Mr Hegeman was one of the mavericks of speaker design. never got exposure or press like amar bose, richard shahinian, or others.
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This would be a real test for internet content. The Hegeman speakers were reviewed in Rolling Stone in 1974 (if my memory is serving me correctly). The reviewer's observations were very similar to yours and he concluded by writing to skip the concert, buy the speakers and stay at home and listen. The price for the speakers was in the $200 range. I do not quite know why this article has stuck with me after all these years, but I do remember talking with my dad about these speakers (he fixed stereos and other appliances).
I visited Don Morrison ("Morrison," as he likes to be called) in Toronto last year after making some deliveries to customers. Yes, he is a one man operation, an interesting chap, very nice if eccentric. Considering the modest associated equipment, I found his speakers to sound pretty darn good. Only in a more familiar setting with equipment I know would I be able to tell the strengths and limitations.
A friend of mine has a pair of the Morrison 1.5 speakers. I think they are at least 10 years old and probably more. I can't remember all the details of his system but I know he is driving them with a Citation II amp and uses a Counterpoint SA9 phono preamp with a Teres turntable. I was really shocked when I heard this system. Definitely among the best imaging I have heard (seen), right up there with the Linkwitz Orion and my Quad 57s. Bass was excellent, as already noted, but I thought the midrange was a little dry. Still, I could live with these speakers. I have not heard a pair of the newer Morrisons but I do know the price has gone way up - to about $5K or more.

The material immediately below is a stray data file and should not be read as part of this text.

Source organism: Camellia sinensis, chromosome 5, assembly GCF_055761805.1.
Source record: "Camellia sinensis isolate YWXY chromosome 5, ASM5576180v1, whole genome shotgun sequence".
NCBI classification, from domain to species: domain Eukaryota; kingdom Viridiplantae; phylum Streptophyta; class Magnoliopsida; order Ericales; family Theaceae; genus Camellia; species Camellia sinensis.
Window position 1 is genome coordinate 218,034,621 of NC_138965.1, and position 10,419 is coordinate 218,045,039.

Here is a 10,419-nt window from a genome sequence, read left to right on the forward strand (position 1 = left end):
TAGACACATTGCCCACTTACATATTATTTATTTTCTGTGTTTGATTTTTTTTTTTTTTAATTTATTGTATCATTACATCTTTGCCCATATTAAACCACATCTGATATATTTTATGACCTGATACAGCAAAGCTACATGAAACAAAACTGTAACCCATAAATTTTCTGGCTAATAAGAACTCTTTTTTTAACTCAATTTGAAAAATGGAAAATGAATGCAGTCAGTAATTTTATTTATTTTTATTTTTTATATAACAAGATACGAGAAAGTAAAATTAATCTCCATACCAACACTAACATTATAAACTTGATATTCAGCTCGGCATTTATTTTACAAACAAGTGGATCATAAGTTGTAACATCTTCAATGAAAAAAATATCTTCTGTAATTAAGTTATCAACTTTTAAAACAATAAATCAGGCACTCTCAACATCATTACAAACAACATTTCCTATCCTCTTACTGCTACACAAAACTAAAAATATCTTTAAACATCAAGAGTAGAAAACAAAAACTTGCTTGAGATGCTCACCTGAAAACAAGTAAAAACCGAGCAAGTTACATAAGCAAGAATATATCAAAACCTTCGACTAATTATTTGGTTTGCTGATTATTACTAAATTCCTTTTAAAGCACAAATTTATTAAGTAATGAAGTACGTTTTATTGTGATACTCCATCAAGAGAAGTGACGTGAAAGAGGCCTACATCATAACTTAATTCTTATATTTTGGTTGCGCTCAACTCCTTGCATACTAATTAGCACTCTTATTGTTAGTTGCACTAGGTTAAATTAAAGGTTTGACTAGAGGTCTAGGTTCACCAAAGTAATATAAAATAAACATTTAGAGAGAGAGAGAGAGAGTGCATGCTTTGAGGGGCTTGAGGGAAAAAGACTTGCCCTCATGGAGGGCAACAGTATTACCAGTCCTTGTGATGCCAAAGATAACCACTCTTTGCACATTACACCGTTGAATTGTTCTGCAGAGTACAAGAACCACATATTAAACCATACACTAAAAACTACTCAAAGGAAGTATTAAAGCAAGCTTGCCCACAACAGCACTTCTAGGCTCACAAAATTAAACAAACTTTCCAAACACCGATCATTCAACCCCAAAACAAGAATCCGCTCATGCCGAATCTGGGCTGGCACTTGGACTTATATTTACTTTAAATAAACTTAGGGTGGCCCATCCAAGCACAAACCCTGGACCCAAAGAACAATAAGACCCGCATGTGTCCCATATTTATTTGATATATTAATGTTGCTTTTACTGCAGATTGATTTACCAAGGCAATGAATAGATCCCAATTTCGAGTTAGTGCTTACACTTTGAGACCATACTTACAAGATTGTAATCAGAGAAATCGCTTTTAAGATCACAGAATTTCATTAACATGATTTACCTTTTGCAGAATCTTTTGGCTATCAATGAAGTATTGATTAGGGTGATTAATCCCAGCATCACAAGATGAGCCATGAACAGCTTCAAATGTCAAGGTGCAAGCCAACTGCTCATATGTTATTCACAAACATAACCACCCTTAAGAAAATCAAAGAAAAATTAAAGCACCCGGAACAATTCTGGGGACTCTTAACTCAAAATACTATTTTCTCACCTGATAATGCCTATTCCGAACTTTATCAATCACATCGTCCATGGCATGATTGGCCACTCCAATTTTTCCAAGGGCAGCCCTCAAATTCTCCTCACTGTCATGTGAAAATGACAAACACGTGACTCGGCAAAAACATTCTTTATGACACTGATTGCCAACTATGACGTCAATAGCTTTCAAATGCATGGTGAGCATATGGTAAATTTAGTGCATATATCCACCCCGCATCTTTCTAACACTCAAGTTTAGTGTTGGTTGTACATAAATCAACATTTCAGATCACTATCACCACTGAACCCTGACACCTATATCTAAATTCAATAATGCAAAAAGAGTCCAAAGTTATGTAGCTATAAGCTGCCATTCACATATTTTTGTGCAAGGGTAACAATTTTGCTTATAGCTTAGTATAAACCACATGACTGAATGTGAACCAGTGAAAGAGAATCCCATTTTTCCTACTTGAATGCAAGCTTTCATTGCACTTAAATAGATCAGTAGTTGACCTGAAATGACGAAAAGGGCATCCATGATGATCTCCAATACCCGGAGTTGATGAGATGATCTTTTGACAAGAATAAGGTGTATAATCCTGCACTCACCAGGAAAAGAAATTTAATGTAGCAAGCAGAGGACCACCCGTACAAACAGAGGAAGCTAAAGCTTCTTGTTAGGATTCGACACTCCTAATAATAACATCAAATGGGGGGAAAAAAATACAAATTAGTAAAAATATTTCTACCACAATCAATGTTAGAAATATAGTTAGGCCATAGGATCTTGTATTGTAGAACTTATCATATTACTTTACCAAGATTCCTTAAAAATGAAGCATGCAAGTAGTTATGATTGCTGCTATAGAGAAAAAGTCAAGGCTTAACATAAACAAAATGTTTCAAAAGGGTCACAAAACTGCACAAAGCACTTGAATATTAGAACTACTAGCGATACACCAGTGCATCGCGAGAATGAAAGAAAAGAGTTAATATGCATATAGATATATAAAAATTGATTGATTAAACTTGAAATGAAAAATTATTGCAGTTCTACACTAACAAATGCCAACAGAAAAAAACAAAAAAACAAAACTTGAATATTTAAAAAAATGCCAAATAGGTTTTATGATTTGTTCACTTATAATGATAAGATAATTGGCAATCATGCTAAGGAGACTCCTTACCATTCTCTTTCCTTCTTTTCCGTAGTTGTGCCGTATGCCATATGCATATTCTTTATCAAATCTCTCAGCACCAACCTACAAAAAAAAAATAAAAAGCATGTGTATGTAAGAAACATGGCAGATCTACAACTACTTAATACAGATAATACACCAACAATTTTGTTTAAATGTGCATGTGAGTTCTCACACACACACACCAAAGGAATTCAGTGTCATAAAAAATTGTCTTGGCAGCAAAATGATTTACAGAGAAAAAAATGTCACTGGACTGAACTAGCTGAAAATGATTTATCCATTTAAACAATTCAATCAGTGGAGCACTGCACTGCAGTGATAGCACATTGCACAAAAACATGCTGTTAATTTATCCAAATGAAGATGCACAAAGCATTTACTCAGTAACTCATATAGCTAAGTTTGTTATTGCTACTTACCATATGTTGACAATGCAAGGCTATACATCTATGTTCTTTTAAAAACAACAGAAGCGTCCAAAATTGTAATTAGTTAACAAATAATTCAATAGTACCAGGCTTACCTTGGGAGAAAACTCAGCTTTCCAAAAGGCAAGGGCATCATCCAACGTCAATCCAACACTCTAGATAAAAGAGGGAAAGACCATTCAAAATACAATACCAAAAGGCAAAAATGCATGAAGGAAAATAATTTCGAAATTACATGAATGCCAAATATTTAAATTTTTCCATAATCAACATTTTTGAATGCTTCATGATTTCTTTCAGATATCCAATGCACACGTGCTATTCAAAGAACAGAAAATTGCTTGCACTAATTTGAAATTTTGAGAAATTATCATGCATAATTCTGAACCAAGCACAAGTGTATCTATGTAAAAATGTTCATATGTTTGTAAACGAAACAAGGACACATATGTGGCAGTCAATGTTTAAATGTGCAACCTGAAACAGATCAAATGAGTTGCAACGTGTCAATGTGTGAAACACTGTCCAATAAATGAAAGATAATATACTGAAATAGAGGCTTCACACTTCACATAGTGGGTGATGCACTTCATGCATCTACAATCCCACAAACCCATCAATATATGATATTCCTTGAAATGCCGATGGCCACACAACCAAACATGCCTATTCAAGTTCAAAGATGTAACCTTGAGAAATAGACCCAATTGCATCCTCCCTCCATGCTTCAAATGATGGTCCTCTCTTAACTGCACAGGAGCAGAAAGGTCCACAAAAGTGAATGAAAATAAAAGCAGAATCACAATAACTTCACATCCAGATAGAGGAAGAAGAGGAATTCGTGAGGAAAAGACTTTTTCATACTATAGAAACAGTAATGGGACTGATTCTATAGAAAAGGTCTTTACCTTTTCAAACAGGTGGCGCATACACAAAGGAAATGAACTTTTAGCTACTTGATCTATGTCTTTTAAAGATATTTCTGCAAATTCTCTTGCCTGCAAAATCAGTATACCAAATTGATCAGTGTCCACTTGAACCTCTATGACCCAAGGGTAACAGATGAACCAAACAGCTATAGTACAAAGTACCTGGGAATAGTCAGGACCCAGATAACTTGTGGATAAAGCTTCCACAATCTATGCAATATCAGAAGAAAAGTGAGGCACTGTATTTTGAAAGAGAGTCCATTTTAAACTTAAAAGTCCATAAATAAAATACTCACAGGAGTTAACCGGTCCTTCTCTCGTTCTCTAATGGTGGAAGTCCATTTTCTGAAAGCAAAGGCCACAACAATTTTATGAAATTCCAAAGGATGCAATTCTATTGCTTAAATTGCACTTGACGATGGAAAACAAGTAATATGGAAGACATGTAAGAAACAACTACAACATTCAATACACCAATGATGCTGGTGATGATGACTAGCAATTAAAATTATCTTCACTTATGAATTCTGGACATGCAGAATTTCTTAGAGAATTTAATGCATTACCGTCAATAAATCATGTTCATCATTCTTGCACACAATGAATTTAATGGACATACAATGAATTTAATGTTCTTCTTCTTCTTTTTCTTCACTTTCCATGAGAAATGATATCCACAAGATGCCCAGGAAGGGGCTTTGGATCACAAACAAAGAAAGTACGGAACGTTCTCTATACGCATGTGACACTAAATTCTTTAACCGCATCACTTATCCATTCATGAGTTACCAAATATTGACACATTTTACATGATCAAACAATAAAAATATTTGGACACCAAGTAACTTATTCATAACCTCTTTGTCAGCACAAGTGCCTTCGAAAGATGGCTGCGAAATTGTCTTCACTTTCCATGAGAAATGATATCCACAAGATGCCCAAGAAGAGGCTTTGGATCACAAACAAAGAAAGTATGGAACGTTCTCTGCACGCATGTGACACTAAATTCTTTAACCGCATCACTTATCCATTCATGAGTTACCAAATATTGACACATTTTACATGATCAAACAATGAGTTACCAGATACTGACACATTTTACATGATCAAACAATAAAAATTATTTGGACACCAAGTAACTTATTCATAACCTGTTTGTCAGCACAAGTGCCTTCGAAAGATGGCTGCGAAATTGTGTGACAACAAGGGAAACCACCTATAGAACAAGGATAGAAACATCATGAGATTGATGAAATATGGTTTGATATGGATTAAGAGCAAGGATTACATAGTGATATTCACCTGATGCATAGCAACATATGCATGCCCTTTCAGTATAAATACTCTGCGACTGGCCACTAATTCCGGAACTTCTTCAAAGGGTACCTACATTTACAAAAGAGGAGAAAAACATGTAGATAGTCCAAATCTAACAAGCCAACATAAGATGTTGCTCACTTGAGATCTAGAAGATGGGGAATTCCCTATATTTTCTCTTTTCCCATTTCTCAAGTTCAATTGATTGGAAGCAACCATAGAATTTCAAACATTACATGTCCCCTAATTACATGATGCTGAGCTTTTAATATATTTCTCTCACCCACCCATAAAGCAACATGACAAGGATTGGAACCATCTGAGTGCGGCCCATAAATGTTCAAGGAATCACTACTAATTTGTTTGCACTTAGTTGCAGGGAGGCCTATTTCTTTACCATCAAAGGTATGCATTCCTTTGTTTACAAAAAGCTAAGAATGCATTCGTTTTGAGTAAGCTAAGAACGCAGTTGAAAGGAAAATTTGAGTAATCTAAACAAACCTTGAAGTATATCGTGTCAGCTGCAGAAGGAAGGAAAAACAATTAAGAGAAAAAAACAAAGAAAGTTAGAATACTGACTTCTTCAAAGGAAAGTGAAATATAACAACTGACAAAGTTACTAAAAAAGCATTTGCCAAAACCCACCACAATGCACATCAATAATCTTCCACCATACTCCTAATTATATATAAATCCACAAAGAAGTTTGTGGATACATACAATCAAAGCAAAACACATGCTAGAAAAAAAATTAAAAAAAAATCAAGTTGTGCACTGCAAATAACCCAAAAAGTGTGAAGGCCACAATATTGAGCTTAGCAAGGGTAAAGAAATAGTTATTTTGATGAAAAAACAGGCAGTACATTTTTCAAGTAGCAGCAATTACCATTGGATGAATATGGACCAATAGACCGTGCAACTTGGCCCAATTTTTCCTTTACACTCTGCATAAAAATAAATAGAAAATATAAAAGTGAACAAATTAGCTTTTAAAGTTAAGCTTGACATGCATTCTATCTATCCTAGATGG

These speakers do deserve greater attention. See Arthur Salvatore's website for more info.
Back in '72, I was privileged to apprentice with a reviewer for the Absolute Sound. Frank Richards of Raleigh, NC since passed away, but I carried away a lot of interesting information, including having heard Stu Hegeman's first omnidirectional speakers, as well as the first Shahinian Obelisks.
The Hegemans, I remember, had the forward-canted top baffle and the Philips tweeter, which I used for most of my earlier designs, myself. The Hegemans left a lasting impression with me, as did the omnis that preceded it: the Ohm Walsh speakers.
I owned both the Hegman's and a pair of the Morrison's till about 5 years ago . Also talked , in person , with Mr. Hegeman several times , sharpest
audio man I ever have talked to .
IMO the Hegeman's were more musical But the Morrison's , though very good, had a midrange that was not really up to the classical music I listen to . I would guess rock might be a different story .